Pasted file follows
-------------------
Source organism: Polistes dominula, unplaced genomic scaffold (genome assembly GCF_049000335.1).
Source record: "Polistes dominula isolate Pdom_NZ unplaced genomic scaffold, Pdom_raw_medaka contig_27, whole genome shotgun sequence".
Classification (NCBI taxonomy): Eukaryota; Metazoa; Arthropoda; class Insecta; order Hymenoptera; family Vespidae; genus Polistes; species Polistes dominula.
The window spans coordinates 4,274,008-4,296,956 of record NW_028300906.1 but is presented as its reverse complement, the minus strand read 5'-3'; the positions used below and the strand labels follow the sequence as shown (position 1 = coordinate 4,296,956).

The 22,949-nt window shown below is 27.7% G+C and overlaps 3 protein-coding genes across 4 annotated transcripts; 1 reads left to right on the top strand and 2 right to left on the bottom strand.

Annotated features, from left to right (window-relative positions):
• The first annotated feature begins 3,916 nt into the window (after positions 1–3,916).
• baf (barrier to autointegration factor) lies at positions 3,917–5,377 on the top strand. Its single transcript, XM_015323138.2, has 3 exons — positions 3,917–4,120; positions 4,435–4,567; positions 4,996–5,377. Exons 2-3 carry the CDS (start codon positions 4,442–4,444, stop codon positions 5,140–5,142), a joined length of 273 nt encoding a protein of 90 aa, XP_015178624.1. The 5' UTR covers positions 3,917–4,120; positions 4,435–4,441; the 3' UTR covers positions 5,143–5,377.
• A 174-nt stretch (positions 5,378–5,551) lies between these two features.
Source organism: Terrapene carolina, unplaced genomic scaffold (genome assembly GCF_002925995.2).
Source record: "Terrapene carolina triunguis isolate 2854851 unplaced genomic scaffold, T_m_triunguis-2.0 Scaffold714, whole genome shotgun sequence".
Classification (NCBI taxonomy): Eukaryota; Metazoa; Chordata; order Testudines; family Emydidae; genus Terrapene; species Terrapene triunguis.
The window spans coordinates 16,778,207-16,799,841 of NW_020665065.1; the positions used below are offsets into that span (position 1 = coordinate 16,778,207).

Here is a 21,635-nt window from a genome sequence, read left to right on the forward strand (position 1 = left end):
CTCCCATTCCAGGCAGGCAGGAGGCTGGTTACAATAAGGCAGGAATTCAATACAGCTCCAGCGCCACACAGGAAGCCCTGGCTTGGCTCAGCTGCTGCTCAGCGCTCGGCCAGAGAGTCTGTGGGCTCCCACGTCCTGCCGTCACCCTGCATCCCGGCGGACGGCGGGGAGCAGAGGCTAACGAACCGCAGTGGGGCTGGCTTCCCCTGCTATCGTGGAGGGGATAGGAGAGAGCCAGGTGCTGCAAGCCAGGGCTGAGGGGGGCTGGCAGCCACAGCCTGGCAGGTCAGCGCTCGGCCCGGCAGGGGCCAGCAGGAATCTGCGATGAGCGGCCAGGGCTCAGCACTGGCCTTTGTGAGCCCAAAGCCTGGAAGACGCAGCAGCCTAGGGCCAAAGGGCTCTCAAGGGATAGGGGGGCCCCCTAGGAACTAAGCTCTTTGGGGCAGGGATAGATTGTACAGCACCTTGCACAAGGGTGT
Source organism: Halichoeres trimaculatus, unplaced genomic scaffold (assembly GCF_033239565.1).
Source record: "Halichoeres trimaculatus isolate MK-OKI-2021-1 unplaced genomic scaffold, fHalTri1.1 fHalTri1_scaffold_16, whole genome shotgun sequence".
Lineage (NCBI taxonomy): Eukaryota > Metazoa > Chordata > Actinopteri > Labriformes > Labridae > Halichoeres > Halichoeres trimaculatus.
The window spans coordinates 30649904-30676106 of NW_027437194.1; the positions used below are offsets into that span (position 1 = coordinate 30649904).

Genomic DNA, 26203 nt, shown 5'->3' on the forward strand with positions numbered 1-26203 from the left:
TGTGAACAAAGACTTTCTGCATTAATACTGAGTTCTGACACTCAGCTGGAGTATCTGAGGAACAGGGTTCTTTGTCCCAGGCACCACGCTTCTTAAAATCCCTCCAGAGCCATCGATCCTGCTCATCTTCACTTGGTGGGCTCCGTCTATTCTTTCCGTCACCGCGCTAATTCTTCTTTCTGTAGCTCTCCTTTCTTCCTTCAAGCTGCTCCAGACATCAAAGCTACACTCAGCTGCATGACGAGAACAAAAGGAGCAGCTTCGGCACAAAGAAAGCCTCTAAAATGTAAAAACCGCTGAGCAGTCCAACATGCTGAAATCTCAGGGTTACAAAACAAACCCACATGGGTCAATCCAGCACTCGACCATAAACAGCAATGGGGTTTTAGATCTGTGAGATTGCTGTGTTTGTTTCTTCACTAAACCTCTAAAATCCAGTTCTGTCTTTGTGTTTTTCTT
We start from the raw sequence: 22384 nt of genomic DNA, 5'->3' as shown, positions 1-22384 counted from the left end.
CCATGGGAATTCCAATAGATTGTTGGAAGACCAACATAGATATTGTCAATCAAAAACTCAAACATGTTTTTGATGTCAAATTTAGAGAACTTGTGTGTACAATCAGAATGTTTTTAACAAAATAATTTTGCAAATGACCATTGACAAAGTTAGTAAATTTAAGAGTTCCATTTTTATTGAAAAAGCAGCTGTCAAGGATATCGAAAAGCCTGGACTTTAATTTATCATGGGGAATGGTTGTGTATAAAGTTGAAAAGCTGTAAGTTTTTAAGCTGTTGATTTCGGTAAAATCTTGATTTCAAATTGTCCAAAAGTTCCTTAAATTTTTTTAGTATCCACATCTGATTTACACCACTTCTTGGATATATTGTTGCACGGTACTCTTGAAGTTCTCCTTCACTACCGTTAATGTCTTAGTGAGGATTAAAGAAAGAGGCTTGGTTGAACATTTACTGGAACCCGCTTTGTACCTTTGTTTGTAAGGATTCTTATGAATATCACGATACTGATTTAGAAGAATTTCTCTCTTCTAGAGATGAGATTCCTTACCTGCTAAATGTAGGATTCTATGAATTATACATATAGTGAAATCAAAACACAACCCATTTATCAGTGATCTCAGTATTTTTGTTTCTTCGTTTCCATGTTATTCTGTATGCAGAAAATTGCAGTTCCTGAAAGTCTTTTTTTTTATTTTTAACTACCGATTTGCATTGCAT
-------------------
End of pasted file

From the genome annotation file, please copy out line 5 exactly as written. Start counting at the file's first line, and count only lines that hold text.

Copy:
The 22,949-nt window shown below is 27.7% G+C and overlaps 3 protein-coding genes across 4 annotated transcripts; 1 reads left to right on the top strand and 2 right to left on the bottom strand.